- Jeremy Hunt and Boris Johnson will go head-to-head in the battle to replace Theresa May as Conservative Party leader and prime minister.
- Environment secretary Michael Gove was eliminated in the fifth round of voting.
- Johnson and Hunt, the foreign secretary, will now participate in a month-long series of hustings around the country.
- Visit Business Insider’s home page for more stories.
LONDON – Foreign Secretary Jeremy Hunt will go head-to-head with Boris Johnson in the battle to become prime minister after Michael Gove was knocked out of the contest in the final round of voting.
Hunt beat Gove into second place by just two votes amid claims that Johnson’s campaign had deliberately lent supporters to Hunt in order to avoid a run-off with his former colleague on the Vote Leave campaign.
Hunt accepted that he has a long way to go to beat the former Foreign Secretary in his bid to be Conservative party leader and deliver Brexit.
“I’m the underdog – but in politics surprises happen as they did today,” he tweeted.
“I do not doubt the responsibility on my shoulders – to show my party how we deliver Brexit and not an election, but also a turbo-charged economy and a country that walks tall in the world.”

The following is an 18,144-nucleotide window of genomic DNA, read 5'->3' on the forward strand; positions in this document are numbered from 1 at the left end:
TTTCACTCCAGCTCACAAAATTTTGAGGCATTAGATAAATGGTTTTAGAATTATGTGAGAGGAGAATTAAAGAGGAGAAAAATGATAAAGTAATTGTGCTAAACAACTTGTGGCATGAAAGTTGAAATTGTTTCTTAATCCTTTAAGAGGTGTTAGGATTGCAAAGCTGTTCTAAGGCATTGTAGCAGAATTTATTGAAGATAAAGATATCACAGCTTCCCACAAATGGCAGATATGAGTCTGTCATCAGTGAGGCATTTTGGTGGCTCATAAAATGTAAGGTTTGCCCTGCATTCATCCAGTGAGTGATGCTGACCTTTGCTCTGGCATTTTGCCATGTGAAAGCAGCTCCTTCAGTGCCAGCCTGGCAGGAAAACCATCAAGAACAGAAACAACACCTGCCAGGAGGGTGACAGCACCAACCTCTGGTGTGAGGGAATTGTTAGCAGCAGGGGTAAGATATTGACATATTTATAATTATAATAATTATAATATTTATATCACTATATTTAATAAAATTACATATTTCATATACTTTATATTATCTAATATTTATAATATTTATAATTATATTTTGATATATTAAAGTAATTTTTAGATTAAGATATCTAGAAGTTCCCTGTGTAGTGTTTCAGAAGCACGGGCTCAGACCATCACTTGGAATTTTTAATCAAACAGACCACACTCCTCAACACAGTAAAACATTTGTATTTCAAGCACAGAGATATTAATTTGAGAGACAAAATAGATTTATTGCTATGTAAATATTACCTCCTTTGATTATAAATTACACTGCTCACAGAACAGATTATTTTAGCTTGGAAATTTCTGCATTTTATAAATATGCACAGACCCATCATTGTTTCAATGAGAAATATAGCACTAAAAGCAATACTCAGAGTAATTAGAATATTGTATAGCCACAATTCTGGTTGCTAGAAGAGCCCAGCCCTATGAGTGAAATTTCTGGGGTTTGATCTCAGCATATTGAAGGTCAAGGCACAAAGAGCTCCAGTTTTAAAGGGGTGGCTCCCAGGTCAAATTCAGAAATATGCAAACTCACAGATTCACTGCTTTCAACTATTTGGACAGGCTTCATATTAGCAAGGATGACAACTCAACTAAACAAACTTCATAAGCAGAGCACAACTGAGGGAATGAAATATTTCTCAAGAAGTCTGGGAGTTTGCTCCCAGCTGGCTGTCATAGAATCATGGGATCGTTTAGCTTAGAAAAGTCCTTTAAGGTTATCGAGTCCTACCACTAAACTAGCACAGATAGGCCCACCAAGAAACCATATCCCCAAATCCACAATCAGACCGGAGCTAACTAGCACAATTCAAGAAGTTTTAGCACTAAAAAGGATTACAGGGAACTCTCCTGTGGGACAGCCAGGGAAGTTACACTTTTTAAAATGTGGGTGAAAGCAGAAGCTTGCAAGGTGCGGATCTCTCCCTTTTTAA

Hunt and Johnson will now participate in a month-long series of hustings around the country with audiences comprised of the 160,000-strong Conservative party membership, who will vote for their preferred candidate by postal ballot.
The result is expected on July 22, and Johnson is the clear favourite to replace Theresa May in Downing Street, with the most support from colleagues and polling indicating that he is the most popular candidate among Conservative members.
How Conservative MPs voted:
- Boris Johnson: 160
- Jeremy Hunt: 77
- Michael Gove: 75
Sajid Javid, the home secretary, was knocked out in the fourth round of voting on Thursday morning.
Johnson gained just three votes after Javid’s elimination, triggering suspicions that Johnson’s supporters voted tactically to prevent Gove making the final two.
Johnson, the MP for Uxbridge and South Ruislip who resigned as foreign secretary in 2018, faces a stiff challenge from Hunt, who is a polished media performer.
Former Foreign Office minister Alistair Burt, who has supported Hunt’s campaign, told BBC News after the result: “I’m perfectly convinced that given time through the hustings process we’ll see the Jeremy Hunt that we’ve seen over the years: diligent, capable, with very exciting ideas for Britain.”
He said Hunt was an “experienced negotiator” who could “get the Brexit that the country needs.”
Johnson has been accused of avoiding media scrutiny in the first weeks of the campaign when he focused on winning support from parliamentary colleagues.
But he will now be under intense pressure to reveal more details of his plan to take Britain out of the EU on October 31 with or without a deal, which some critics say is unlikely.
All 313 Tory MPs voted in Thursday evening’s vote, with one ballot paper rejected.
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